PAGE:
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Impostor Failure, Part II: J.K. Rowling

In my post on Steve Jobs, I suggested that his biggest failure in life turned out–certainly in his own opinion–to be a liberating event that made possible his subsequent success. In other words, his failure was an impostor, just as Rudyard Kipling would say. In this post, I want to suggest the exact same thing, with a different example: one that is female, creative, vulnerable, touching. The example of J.K. Rowling.

Rowling is one of the most successful book authors of all time, and the most successful by far of those alive today. Who knows? Her Harry Potter books may yet become classics that endure down the ages. Rowling herself would be thrilled, because she loves classics and studied them, to the distress of her poor (literally) parents, who wanted her to study something “useful”. As a classics fiend myself (in a world of blank stares whenever anything Greek or Roman comes up), I love her just for that.

But let’s get to her “failure”. Her commencement address at Harvard this year was, in its entirety, a paean to failure–its ability to help a young person navigate life and to liberate her imagination. For the first nine minutes, she reminds her audience of (mostly) successful Harvard graduates and parents of her own family’s crushing poverty when she went to university, but says that “What I feared most for myself at your age was not poverty, but failure.” Then failure came:

… by any conventional measure, a mere seven years after my graduation day, I had failed on an epic scale. An exceptionally short-lived marriage had imploded, and I was jobless, a lone parent, and as poor as it is possible to be in modern Britain, without being homeless. The fears my parents had had for me, and that I had had for myself, had both come to pass, and by every usual standard, I was the biggest failure I knew.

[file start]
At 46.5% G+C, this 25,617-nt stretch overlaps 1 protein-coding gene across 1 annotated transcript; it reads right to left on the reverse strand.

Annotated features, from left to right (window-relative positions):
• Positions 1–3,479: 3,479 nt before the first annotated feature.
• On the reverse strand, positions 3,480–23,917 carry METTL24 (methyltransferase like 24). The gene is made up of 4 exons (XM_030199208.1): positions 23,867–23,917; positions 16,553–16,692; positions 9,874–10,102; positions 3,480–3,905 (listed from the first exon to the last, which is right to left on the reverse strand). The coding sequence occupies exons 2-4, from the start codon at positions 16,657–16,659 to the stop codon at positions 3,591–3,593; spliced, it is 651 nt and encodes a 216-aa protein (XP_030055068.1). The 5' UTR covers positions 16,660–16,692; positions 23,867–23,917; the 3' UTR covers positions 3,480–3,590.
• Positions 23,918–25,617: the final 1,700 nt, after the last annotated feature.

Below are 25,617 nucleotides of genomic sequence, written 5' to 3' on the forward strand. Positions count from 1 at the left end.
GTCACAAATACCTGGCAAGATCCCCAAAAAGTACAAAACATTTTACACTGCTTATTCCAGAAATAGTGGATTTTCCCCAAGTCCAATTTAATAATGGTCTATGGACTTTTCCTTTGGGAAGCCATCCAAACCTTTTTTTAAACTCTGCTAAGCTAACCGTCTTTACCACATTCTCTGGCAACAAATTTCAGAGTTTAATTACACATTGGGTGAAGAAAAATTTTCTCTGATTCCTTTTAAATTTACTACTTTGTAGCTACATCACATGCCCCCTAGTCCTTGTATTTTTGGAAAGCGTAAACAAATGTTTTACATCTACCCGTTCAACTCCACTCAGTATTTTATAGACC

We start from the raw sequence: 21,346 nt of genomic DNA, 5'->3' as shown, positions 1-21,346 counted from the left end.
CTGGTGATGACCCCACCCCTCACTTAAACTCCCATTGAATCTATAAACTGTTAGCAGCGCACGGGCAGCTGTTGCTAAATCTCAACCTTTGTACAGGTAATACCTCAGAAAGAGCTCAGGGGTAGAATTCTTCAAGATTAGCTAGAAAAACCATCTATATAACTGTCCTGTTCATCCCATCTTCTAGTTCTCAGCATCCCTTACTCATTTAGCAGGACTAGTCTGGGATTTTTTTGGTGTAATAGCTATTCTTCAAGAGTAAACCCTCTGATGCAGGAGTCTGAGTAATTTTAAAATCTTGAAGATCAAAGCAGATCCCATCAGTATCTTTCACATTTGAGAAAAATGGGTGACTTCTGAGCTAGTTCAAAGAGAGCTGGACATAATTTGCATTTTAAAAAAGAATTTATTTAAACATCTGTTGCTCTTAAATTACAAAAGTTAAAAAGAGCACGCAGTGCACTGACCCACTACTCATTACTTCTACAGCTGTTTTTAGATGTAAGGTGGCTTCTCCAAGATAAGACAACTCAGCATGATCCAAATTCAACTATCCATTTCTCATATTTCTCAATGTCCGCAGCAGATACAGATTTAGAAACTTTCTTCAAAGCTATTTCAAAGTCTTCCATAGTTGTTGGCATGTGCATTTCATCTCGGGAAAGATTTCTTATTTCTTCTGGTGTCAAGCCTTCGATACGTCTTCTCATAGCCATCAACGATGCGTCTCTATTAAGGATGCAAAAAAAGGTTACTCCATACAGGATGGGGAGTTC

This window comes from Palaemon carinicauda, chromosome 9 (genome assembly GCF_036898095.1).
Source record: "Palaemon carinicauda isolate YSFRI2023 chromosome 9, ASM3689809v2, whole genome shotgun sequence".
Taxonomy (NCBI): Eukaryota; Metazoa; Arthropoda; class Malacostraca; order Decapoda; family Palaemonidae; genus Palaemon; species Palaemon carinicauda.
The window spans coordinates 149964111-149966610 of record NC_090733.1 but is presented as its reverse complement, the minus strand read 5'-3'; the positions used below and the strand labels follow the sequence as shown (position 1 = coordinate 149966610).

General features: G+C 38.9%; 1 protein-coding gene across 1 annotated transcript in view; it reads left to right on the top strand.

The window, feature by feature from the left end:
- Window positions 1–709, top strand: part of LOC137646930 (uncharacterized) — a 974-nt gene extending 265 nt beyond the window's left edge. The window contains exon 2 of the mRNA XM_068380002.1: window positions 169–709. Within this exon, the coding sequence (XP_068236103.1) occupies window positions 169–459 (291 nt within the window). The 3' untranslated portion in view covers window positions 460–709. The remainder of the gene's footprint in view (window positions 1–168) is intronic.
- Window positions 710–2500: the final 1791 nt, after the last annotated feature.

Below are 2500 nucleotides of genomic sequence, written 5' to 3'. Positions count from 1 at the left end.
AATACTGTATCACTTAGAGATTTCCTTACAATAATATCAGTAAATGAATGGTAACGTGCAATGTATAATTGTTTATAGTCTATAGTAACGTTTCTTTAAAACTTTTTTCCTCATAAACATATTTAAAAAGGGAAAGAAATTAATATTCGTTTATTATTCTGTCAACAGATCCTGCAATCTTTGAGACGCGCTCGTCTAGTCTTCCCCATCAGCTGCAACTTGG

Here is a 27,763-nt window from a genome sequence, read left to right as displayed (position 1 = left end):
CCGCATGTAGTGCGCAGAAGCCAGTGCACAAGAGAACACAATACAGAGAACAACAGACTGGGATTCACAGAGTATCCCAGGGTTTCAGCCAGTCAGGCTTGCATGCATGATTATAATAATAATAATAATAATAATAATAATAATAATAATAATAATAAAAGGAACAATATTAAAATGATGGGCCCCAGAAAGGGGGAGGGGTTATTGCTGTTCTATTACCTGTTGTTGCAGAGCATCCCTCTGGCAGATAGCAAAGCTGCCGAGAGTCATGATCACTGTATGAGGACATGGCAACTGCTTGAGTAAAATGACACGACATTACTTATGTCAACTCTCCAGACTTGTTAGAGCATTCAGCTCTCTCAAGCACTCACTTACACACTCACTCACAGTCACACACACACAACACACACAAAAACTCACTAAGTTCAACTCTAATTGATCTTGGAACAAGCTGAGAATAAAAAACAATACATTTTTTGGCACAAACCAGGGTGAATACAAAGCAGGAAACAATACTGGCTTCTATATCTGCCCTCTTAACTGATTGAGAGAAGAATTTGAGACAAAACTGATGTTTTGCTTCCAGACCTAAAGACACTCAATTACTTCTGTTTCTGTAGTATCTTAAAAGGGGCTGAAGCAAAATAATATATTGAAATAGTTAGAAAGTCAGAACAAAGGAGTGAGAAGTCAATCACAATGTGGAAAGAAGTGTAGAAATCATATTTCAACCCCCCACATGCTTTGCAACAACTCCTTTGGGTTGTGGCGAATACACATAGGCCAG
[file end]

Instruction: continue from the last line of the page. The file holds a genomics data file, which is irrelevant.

She did not see it at the time, but this turned out to be a liberating event, rather as Steve Jobs’ career disaster at the age of thirty had been for him:

Here are the key passages:

So why do I talk about the benefits of failure? Simply because failure meant a stripping away of the inessential. I stopped pretending to myself that I was anything other than what I was, and began to direct all my energy into finishing the only work that mattered to me. Had I really succeeded at anything else, I might never have found the determination to succeed in the one arena I believed I truly belonged. I was set free, because my greatest fear had already been realised, and I was still alive, and I still had a daughter whom I adored, and I had an old typewriter and a big idea. And so rock bottom became the solid foundation on which I rebuilt my life.